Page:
hi. i’m back. things are looking up again. and last week i went to the art deco exhibition with my nanna. we had a lovely time, listening to the cairo jazz band, watching the balancing act (people, balancing on each other, not my work/life schedule) and having yummy food. the show itself was kind of disappointing – lacked a certain rigour that would have produced a fantastic survey. unfortunately, the NGV is starting to make this slap-dash blockbuster approach a bit of a habit, really.
anyway, going through the exhibition, i started to notice how much the stripe featured in the decorative arts from the 20s/30s. especially out of germany/austria, but lots of other works as well.
of course, not being able to take sketching materials and/or cameras, my visual evidence of the supposition is a little, well, light-on. but trust me, once you start to see it – it’s there. a lot of the collection from the NGV itself (as opposed to the V&A, which the rest of the show is from) has furniture designed in vienna, all featuring detailed striped inlay edges and stripes across handles. other stripe to be seen:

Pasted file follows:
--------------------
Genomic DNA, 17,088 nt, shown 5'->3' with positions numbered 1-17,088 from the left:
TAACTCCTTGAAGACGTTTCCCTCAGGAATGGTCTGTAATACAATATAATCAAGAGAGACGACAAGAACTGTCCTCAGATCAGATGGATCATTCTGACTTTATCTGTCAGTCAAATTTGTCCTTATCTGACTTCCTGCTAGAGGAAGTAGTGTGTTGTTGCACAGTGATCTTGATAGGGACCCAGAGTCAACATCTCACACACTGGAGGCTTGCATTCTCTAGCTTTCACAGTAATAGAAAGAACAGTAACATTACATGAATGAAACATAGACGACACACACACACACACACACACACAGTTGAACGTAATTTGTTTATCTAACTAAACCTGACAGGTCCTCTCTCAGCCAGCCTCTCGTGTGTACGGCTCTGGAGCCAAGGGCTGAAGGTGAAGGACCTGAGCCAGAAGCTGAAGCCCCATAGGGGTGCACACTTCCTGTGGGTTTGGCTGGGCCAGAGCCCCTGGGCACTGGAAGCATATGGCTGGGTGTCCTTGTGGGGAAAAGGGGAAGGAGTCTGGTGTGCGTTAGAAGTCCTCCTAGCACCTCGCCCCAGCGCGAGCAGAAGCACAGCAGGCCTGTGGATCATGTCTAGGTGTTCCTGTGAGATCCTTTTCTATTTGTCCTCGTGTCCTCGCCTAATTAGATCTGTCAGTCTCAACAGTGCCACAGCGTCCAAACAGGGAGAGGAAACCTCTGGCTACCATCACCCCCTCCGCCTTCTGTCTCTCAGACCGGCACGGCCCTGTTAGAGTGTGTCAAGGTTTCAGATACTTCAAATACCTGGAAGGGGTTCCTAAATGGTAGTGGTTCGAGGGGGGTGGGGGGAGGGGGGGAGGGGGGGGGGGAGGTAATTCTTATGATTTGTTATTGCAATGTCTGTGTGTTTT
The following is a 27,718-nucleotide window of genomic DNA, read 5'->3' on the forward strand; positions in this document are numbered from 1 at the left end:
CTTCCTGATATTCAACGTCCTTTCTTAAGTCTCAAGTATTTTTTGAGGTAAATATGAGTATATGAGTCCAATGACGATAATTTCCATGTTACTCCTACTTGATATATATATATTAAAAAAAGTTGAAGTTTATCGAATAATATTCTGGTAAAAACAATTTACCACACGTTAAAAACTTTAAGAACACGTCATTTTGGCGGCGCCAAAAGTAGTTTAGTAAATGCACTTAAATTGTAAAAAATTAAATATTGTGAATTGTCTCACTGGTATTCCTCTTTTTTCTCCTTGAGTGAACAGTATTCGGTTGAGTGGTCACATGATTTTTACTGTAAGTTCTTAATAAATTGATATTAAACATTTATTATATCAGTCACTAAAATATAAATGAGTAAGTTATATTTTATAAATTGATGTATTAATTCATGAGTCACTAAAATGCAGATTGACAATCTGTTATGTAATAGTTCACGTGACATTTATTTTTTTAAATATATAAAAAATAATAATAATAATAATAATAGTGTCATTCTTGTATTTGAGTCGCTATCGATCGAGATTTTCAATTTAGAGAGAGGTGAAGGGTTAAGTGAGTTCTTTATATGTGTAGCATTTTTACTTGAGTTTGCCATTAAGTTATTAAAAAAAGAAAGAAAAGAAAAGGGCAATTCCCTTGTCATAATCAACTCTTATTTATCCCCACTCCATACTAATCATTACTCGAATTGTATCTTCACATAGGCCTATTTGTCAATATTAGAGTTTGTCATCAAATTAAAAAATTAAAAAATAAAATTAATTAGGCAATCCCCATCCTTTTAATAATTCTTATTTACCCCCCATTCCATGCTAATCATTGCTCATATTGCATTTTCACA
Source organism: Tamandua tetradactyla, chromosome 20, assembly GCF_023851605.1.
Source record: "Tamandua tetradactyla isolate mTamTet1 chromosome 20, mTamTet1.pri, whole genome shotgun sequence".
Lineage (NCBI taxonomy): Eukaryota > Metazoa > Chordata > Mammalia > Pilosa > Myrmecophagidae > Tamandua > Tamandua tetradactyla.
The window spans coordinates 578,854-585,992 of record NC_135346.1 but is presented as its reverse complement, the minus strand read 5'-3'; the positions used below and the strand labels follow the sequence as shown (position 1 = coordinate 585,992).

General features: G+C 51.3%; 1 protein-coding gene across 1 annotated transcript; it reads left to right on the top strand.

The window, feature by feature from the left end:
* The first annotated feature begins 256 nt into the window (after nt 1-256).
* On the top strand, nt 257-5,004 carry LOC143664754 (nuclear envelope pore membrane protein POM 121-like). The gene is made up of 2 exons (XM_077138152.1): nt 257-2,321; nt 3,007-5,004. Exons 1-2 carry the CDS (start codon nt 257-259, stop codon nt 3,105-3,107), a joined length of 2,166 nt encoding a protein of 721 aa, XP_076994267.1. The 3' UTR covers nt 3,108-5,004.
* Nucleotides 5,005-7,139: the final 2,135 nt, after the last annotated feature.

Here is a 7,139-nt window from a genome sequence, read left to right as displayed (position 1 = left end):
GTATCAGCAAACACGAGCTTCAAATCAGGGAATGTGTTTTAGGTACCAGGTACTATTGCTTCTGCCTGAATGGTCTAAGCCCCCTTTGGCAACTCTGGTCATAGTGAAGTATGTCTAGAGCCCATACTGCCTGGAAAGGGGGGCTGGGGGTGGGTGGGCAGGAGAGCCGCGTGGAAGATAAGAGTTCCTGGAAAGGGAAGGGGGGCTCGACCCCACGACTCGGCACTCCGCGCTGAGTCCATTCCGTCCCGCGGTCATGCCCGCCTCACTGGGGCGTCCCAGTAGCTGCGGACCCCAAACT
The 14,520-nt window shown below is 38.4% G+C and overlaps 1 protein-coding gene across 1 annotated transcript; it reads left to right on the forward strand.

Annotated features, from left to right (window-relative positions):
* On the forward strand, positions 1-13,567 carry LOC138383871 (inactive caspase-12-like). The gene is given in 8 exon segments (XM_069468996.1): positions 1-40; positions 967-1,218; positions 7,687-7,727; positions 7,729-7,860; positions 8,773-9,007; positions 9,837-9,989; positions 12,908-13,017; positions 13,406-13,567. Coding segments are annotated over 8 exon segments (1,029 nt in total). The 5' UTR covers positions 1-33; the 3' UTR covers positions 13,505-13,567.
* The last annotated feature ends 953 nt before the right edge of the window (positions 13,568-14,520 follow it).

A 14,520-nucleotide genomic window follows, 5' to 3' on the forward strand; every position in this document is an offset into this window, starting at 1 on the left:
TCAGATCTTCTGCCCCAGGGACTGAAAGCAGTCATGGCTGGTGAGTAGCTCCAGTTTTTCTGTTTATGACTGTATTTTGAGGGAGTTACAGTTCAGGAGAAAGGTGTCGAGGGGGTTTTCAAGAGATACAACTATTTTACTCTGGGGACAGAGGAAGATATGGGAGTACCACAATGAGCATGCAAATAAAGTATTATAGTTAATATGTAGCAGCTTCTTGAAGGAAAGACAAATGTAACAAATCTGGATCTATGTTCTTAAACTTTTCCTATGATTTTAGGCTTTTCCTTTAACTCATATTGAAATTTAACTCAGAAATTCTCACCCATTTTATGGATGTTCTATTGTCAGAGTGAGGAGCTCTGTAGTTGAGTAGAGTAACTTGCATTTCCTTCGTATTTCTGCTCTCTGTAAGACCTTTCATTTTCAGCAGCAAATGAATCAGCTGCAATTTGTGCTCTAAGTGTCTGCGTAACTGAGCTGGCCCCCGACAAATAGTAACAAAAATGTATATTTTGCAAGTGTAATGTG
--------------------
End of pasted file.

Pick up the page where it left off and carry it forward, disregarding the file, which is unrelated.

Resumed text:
ok, so i may have a stripe obsession at the moment, thanks to the candystripers stuff i’ve been working in with miss jones, but it’s still interesting to think about. especially in terms of what the stripe has meant in fashion/civic life.
the stripe is a particular mark because of its balance between space and non-space; colour and non-colour. i think derrida would like the stripe (it might reflect his hauntology). which is even more interesting in terms of political times of art deco – post/pre-war, depending on what country you’re in and a time of economic flux. the relationship of the stripe to prisoners of war is also looking a bit sinister, in relation to the art deco period.
i’m not sure how purposeful or considered the stripe was as a motif in decorative arts of the early 20th century, but now that i’m starting to see them everywhere, i have a feeling i’m about to find out.